When You Might Need the Guidance of a Life Coach
When Melissa Page Deutsch of Norfolk started Inner Voice Coaching about three years ago, she knew life coaches were needed:
“I stayed home for 12 years,” Deutsch explains. “Re-entering the work world was harder than I thought. I didn’t find a lot of support.”
Until she did some research and hired a life coach.
“I was skeptical at first. My background (as a speech pathologist) is evidence-based practice,” Deutsch says. “I found a coach who was also in my field. I gained so much.”
She then decided to become a life coach herself, earning certification from the Coaches Training Institute and the International Coaching Federation. She works with clients over the phone, typically two times a month for about six months. Her clients have ranged from age 22 to 79.
“It’s like speech therapy: I try to work myself out of a job,” says Deutsch.
She hopes that each client will find a sense of purpose and become empowered. During her conversations with clients, she focuses on their values and looking for opportunities to express those values in their life. The process involves Deutsch asking about how the client feels physically, searching for clues about her emotions and how they manifest in the body.
“A client might say ‘I feel like a wall is pressing on me,’” Deutsch shares. “I’ll ask ‘where do you feel that?’ I can lead her to sitting quietly with her eyes closed, concentrating on her breathing and getting centered.”
Her coaching technique focuses equally on taking action. For example, a client’s finances might be overwhelming her. Deutsch will hear her saying, “I’m thinking about it all the time.” She’ll point out all the time and energy she is using thinking about managing her money and ask what it might feel like to use that time balancing her checkbook.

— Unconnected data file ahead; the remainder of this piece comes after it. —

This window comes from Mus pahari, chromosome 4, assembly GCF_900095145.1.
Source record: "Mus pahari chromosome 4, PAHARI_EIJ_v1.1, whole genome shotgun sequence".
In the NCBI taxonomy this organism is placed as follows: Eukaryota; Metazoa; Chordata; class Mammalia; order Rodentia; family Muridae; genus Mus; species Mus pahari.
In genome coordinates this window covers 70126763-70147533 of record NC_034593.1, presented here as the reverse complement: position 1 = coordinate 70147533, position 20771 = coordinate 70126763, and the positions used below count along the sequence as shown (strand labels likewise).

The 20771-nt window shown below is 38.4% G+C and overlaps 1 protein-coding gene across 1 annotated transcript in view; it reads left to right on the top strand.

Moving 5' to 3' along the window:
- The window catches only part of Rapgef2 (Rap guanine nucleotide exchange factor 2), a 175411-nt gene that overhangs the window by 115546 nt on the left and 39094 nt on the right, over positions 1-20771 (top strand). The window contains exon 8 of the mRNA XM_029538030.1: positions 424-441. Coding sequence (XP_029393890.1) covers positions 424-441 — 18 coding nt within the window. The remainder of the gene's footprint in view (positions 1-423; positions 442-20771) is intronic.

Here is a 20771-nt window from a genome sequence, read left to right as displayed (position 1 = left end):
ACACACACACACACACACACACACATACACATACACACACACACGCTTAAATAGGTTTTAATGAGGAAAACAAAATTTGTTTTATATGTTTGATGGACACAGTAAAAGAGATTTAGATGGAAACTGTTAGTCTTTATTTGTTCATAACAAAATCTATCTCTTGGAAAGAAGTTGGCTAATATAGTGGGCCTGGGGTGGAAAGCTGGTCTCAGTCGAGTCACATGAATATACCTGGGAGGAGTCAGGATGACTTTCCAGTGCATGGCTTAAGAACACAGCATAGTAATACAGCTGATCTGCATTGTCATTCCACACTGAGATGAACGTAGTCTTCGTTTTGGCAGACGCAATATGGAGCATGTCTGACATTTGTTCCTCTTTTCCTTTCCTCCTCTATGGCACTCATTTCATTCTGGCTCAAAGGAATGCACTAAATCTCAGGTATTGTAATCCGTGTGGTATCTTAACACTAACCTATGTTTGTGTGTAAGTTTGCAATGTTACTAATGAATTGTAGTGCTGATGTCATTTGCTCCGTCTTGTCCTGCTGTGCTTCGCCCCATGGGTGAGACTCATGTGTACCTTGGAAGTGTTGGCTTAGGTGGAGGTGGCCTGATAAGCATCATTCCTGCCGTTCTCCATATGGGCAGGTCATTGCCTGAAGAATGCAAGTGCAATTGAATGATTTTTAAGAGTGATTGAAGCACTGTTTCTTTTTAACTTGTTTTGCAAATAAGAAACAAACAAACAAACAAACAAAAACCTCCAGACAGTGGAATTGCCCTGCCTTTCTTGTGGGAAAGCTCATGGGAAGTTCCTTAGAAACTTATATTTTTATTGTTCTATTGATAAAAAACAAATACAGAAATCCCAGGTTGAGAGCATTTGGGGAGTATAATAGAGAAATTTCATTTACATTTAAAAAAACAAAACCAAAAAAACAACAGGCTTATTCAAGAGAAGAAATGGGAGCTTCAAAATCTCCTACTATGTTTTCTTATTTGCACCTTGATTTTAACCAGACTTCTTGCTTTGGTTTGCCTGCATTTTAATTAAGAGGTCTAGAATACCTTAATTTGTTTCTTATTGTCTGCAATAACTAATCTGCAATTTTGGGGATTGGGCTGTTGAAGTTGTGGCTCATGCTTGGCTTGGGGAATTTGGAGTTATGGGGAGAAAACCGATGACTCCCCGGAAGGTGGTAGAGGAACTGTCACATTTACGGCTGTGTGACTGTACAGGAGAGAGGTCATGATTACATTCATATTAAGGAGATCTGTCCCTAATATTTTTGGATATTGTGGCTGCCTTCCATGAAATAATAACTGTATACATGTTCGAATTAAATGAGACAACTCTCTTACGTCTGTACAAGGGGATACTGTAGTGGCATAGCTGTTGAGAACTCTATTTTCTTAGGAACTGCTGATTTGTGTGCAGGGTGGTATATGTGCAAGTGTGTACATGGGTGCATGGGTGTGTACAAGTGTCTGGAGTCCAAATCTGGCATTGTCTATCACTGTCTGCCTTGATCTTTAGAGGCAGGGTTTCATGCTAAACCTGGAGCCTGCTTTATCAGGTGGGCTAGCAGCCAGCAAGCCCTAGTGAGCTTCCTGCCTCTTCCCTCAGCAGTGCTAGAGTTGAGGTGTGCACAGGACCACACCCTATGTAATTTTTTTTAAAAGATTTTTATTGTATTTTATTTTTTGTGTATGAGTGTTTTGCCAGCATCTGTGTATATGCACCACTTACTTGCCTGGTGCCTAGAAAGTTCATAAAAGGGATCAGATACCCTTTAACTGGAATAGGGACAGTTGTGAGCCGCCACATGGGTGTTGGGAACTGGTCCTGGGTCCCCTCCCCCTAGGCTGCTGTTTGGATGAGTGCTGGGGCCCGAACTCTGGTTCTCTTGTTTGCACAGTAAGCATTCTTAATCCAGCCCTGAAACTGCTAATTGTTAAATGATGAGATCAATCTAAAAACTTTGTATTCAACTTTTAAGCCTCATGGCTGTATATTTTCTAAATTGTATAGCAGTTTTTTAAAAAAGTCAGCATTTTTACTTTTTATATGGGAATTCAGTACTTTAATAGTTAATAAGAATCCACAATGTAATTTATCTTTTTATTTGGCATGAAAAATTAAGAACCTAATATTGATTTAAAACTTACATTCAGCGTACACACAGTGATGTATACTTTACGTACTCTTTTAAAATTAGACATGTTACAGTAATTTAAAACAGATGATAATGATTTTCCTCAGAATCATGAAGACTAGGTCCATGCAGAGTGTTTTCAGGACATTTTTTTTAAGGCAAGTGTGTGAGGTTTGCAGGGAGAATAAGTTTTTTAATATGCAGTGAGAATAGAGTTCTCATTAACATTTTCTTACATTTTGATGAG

“I’ll say, ‘can you describe that feeling?’ and ‘what is one small thing you can do?” Deutsch says.
She’s often pleasantly surprised: When she checks back with clients two weeks later, they’ve taken extra steps to solve their own problems.
The difference between a life coach—or personal development coach as some call it—and a psychiatrist/psychologist/therapist can be confusing, with the professionals sometimes using similar methods to assist people.
“Therapists can offer elements of coaching, and coaches can be therapeutic,” Deutsch says. “With a therapist, the client has a clinical diagnosis, though. That is necessary for insurance.”
Another difference: Generally, a therapist will delve into the client’s past to improve the present and the future. Coaches are more present- and future-oriented.
Deutsch recommends that those looking for a life coach check credentials and credibility by asking these five questions:
- Who awarded your coaching credentials?
- Who have you worked with (types of clients, not names!)?
- What’s your track record/What changes have you helped people make?
- Can we talk before paying for a session?
- Can I check your references?
“You want to know, ‘are we a good match?’” Deutsch says. “Coaching is a partnership; there’s no hierarchy.”
Prices for a coach vary widely, depending on their credentials and experience. Some working on their credentialing might charge as low as $25 an hour to gain experience. On the other end of the spectrum, some coaches charge $1,000 a session. Most with certifications, however, charge in the $100 to $400 an hour range.
“Anybody can get a coach to match their budget,” Deutsch notes. “You can get creative and even do less than an hour session.”
The important thing: If you’re thinking about it, just give it a shot, Deutsch advises.
“I’ve noticed a lot of professionals sitting on the bench. They have so much to offer. I didn’t want to see people defaulting into doing nothing because of the fear factor or the lack of inertia,” she says. “There are lots of avenues to growth. There’s no real movement until we realize how we hold our self back.”